Monday, August 14, 2017

"PAT ON THE BACK" FOR PAT!

Pat Gusoff told me about a fantastic family project she uses to decorate her room. You're going to love her ideas! 

Here is the canvas color board idea I did last year with my families.
                              

First we made the “white” board together as a classroom activity. We “hid” white items all over the room and went on a color hunt!

            
This is a copy of the letter that I sent home. The children colored their note with their specific color.


We kept them hanging up all year and sent them home at the end of the school year!
Note! Michaels carries 8x8 canvas boards in packs of fives. Use your teacher discount and coupons that come in the mail.

Self-Portraits
                                             
I drew picture frames outside of our classroom for our children's first one-hour visit to draw their self portraits!

Go Fishing
Here is an oil pan from the dollar store that I painted blue with acrylic paint. I’ll fill it with water for the ping pong balls that I numbered and mini sharks! Happy fishing with the lobster claws!


                         
P.S. She calls her ideas "Pat-rest" instead of Pinterest!


Sunday, August 13, 2017

WITH APOLOGIES TO NONE!

Over 40 years ago when I taught in the lab kindergarten at DeKalb College I found a purple ditto in an old file with this thought on it. “Source Unknown” was all it said at the bottom. Times have changed, but our hearts as educators remain the same. On this Sunday before many of you start your journey into the new school year I thought it was appropriate to remember WHY we do WHAT we do!
                                 

When I am introduced as a teacher, I generally hear a very flat, “Oh.” I have never been certain whether that is an expression of sympathy, pity, arrogance, or disinterest. Always I wish I had time to explain to them like this. Yes! I’m a teacher and I love my job!

Where else would a handsome and very young man put his arms around me and ask, “Do you know I love you?”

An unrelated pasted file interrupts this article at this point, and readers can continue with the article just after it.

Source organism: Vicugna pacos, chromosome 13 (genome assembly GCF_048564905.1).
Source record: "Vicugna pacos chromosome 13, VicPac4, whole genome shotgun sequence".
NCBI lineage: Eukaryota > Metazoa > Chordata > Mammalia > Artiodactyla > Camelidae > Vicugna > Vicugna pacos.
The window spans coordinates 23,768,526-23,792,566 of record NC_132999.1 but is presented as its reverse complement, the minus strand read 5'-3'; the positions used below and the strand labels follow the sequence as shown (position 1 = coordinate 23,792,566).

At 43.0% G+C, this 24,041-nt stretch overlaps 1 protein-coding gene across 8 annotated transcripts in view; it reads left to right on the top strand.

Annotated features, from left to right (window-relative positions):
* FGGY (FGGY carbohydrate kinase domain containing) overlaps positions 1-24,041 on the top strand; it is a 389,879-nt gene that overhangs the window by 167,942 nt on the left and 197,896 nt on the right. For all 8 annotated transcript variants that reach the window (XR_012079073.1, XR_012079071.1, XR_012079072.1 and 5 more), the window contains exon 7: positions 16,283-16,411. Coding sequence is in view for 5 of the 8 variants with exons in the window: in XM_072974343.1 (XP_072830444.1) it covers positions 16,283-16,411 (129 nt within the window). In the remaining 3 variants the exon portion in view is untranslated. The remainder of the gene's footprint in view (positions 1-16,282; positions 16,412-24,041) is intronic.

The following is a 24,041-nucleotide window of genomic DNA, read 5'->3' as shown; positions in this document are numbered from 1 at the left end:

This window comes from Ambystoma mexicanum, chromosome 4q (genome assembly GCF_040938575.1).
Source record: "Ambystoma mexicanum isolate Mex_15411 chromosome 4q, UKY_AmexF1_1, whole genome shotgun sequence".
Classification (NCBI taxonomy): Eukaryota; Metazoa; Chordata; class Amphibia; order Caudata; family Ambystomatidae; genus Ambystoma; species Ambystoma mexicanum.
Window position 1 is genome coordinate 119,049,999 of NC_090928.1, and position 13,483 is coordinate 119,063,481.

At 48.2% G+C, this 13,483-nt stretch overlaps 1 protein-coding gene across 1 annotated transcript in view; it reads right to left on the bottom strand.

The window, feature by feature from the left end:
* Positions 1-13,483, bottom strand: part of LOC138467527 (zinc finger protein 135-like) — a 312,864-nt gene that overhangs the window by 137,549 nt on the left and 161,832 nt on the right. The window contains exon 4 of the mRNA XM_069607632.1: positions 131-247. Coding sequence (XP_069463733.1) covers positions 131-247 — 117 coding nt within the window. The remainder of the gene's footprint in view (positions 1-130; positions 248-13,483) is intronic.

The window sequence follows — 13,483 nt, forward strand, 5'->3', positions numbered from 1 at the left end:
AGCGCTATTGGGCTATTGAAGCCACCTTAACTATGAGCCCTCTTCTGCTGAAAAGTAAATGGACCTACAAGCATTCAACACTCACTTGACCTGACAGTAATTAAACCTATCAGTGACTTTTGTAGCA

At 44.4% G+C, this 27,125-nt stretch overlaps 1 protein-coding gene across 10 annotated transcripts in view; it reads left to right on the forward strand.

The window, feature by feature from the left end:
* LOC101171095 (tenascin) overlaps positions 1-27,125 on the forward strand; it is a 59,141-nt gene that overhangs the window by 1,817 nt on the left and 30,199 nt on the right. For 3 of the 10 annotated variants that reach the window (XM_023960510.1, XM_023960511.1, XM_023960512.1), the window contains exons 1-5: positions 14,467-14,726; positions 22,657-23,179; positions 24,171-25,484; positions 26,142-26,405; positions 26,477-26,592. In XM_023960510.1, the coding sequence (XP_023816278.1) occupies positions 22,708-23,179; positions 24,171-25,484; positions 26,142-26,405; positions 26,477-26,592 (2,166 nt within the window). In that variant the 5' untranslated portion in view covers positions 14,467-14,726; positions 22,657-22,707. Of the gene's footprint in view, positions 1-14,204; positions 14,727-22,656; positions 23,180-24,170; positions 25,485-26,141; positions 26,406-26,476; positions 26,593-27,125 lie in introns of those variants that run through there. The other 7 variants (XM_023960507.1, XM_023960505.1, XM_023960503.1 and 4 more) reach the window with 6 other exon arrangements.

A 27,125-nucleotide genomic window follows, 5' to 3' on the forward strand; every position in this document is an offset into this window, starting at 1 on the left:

Where else could my limited wardrobe be complimented or have someone say, “You sing pretty.”

Where else could I eat a soiled cookie from a grimy little hand and not become ill?

Where else could I guide a chubby hand that some day may write a book or important document?

Where else could I get to play outside, laugh, sing, read and get paid for it?

Where else could I forget my own aches and pains because of so many scratched knees, bumped heads, and broken hearts that need care?

Where else could I forget about taxes and our country’s political problems because Josh isn’t adjusting as he should and Margo needs help with her math?

Where else could my mind stay so young as with a group whose attention span is so short that I must always keep a bag of tricks up my sleeve?

Where else could I feel so close to my Maker as I do each year because of something that I have done to help one of His little children learn and grow.

Yes, I am a teacher and I LOVE my job!

Saturday, August 12, 2017

THE RULES RAP

Do you remember Deputy Barney Fife from Mayberry RFD? One of his favorite sayings was “nip it in the bud.” That’s something to take to heart as the school year starts. Take your time to teach rules and routines and the rest of your year will go much smoother.

Rules help children feel secure and know what behavior is expected of them. Choose a few simple rules and state them in a positive way. You can get a free download of this “Rules Rap” from my website this month.

Rules Rap
Chorus:
The rules, the rules, the rules of the classroom. (Snap fingers.)
The rules, the rules, the rules of the classroom.

Follow, follow, follow directions, (Point index fingers.)
Follow, follow, follow directions. Chorus

Feet and hands, feet and hands, (Point to feet and hands.)
Feet and hands to yourself. Chorus

Small voices inside, tall voices on the playground.
(Quiet voice, then loud voice.)
Small voices inside, tall voices on the playground. Chorus

Work together, don’t fight, or you’ll get in trouble.
(Clasp hands, then hold nose.)
Work together, don’t fight, or you’ll get in trouble. Chorus
YEAH!


Here's a video where your children can do the "Rules Rap" with me.
https://www.youtube.com/watch?v=z60vA7vVYUY


After teaching the class the “Rules Rap” discuss why rules are important. Say, “I know everyone in our class has a good rule to share with us.” Give each child a sheet of paper to draw a rule. Older students can write the rule and younger students can dictate the rule. Put their rules together, make a cover, and bind to make a book. Explain that when adults agree to do something they sign a contract. “Everyone made these rules. Are you all going to obey these rules? (Of course, they’ll agree!) Then I’m going to let you put your thumb on an ink pad and stamp your thumbprint on our book to show that you will abide by these rules.” 
                                 
When children are doing something they shouldn’t be doing take the book and point to a page as you say, “Look, it says _______ in the book. Show me the right thing to do.” (Most of them can’t read anyway, so you can turn to any page in the book!)